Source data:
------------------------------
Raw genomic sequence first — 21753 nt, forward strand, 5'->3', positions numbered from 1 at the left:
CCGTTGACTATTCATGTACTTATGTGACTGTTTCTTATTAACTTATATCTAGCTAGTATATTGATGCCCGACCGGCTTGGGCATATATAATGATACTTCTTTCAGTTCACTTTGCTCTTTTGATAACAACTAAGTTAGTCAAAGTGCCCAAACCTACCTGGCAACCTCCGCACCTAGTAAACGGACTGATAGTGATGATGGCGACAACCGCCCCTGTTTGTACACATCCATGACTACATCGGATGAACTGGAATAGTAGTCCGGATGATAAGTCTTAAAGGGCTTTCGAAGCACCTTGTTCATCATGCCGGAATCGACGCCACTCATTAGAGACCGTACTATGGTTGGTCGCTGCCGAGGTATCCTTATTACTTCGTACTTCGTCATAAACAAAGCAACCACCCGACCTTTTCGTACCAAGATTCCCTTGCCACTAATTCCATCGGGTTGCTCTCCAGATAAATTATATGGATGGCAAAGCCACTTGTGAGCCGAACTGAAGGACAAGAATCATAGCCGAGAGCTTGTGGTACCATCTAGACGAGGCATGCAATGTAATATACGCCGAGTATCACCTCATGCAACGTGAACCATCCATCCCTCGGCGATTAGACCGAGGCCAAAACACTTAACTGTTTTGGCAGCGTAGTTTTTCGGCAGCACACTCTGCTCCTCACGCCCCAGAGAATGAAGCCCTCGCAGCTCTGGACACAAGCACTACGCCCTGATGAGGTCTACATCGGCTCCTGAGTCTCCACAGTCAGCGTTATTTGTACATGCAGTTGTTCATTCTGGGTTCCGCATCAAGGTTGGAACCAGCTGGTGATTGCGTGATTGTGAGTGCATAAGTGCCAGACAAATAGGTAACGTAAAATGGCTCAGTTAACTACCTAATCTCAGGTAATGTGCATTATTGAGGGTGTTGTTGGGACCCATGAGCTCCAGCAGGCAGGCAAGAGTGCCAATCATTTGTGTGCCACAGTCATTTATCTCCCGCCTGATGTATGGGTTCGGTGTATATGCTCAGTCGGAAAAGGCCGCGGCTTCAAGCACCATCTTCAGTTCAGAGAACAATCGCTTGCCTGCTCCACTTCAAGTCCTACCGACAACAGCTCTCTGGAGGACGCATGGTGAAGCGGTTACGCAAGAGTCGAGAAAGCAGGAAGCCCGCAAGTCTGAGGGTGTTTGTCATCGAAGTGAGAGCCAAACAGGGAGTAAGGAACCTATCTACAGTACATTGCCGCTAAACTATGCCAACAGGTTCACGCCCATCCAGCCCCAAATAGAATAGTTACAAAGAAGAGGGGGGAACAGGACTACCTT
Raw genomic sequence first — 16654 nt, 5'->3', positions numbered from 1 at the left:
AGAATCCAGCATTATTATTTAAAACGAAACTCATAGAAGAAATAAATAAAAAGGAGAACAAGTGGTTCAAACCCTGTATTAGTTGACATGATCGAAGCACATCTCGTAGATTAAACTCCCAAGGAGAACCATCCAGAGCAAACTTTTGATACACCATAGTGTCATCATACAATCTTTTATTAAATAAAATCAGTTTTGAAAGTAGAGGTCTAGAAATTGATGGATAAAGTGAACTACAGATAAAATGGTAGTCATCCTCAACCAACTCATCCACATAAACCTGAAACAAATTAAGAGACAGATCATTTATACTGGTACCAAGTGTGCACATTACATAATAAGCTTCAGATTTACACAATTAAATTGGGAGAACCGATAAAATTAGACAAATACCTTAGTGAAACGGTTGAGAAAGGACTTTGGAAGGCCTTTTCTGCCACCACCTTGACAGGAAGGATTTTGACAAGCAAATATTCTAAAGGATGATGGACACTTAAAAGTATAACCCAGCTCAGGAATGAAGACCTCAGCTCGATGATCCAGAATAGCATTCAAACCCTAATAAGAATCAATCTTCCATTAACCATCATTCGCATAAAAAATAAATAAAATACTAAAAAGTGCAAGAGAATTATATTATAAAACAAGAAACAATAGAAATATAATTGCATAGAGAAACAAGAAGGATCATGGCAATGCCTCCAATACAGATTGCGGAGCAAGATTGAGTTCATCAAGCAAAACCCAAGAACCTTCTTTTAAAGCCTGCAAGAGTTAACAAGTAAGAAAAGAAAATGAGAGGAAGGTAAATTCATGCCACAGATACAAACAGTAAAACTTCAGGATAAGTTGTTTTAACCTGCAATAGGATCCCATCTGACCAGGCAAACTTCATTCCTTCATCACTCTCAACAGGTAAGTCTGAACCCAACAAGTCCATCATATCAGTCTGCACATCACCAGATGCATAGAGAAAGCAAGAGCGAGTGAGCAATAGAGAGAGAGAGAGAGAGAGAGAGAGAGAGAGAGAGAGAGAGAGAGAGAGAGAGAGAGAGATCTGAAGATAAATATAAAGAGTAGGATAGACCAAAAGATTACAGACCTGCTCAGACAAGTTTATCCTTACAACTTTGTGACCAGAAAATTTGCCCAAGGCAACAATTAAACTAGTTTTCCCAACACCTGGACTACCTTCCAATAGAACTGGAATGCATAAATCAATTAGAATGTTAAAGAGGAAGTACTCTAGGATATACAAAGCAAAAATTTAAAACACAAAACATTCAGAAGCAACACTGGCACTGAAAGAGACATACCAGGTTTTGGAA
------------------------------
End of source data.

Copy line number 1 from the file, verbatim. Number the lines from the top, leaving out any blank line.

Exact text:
Raw genomic sequence first — 21753 nt, forward strand, 5'->3', positions numbered from 1 at the left: